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Graduate Program


Graduate Program

Course Offerings

Graduate JS Spring 2015 Courses

JS 597-R 00P
Directed Study

JS 598-R 00P
Thesis/Exam Preparation

JS 730-000 (also RLHT 735)
American Religious History: Placing American Religions: Geographies, Materials, Powers, and Memories

TU 1:00-4:00pm
Dr. Barbara Patterson

What changes or shifts when histories and cultures of American and Trans-American Religions are examined through the lenses of place and space? From foundational to current theories and methods, this course will explore a range of approaches including: human and regional geography, socially and politically produced space, and topophila, affective bonds, meaning making between people and place. Particular attention will be drawn to questions of materiality in places and feminist approaches to space and place. Putting these approaches in dialogue with historical and contemporary examples of American and Trans-American religious cultures, we will consider place as content of the human condition an evolving way of being in the world, and/or commoditized, material destination. We will consider how and why memory and imagination construct religious practices of place from home-making, to nation-crafting, to sacred searching. Studying forms of resistance to place-making that attempt to modify or deconstruct sacred meaning and power, our analysis will include dynamics of urban/suburban, race, gender, class, ethnicity, and sexual orientation – ethical consequences and critiques of place and globalism.

JS 730-001 (also RLR 700)
Ritual Studies

W 4:00-7:00pm
Dr. Marko Geslani

JS 730-002 (also RLR 700)
Peoples of the Book: Ethnography and Scripture in Judaism, Christianity and Islam
TU 6:00-9:00pm
Dr. Don Seeman

This new seminar explores the meaning of text and Scripture in ethnographic context for all three of the Abrahamic religions. We will read critical ethnographies exploring both the cultural grounds of textual practice and the ways in which textual practice helps to constitute the sacred. Special attention to recent works in the anthropology of ethics in Islam and anthropology of reading in Christianity. This course will also include participation in a special conference on “Jews, Text and Ethnography” held this spring at Emory. We will consider theoretical and methodological issues in the ethnographic study of textual societies as an emerging field. Students from all disciplines and research interests are welcome.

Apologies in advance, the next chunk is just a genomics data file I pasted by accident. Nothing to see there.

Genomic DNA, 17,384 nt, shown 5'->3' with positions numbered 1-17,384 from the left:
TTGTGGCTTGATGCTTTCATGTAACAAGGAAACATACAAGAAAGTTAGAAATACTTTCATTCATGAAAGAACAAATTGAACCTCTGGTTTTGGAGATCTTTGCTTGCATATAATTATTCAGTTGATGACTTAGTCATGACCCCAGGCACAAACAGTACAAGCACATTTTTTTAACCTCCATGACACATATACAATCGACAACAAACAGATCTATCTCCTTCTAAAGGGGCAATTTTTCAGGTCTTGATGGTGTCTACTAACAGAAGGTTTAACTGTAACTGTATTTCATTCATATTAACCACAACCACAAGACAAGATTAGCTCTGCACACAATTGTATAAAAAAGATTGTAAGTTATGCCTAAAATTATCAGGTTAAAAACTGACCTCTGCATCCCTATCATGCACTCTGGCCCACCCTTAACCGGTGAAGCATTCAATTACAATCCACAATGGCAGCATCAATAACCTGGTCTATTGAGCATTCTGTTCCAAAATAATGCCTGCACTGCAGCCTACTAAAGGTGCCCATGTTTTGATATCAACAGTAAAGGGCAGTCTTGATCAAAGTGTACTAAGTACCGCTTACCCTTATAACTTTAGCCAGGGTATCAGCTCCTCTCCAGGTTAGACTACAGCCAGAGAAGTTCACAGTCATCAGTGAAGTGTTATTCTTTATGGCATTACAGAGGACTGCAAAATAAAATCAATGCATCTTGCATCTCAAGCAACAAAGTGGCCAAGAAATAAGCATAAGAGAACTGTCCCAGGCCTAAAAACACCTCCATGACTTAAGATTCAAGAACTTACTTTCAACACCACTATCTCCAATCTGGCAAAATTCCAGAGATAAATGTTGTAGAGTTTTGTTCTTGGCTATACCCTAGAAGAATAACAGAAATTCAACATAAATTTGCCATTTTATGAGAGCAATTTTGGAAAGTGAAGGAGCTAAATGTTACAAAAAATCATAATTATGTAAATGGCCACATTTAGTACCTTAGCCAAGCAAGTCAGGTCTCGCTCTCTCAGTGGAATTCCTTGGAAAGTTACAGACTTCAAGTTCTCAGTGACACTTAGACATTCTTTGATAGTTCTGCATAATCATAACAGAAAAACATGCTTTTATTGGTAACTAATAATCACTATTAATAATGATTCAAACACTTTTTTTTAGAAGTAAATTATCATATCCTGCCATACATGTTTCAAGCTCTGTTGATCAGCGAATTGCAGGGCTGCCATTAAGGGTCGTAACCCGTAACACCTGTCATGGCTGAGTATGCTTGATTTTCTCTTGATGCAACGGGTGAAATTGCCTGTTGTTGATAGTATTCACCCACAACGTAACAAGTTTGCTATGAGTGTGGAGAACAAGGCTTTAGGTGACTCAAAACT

JS 730-003 (also RLR 700)
Genesis in Paul, Luke-Acts, and John

TH 1:30-4:30pm
Dr. Vernon Robbins

The opening chapters and the chapters on Abraham in the biblical book of Genesis have played a substantive role in much Jewish and Christian literature. This seminar will analyze and explore their relation especially to Job 38, Proverbs 8, 1 Enoch 1-16, Jubilees, Wisdom of Solomon, and Philo of Alexandria as antecedents to first century Christian literature. Focusing especially on the LXX text in the antecedent literature (except 1 Enoch and Jubilees), we will investigate specific relationships of various chapters and verses to portions of 1-2 Corinthians, Galatians, Romans, and Colossians in the Pauline literature, portions of Luke-Acts, and portions of the Gospel of John. Underlying the approach will be an awareness that Genesis 1-3 plays a special role in wisdom literature and discourse, Genesis 6 and the Abraham story a special role in apocalyptic literature and discourse, and Genesis 1-2 in precreation literature and discourse.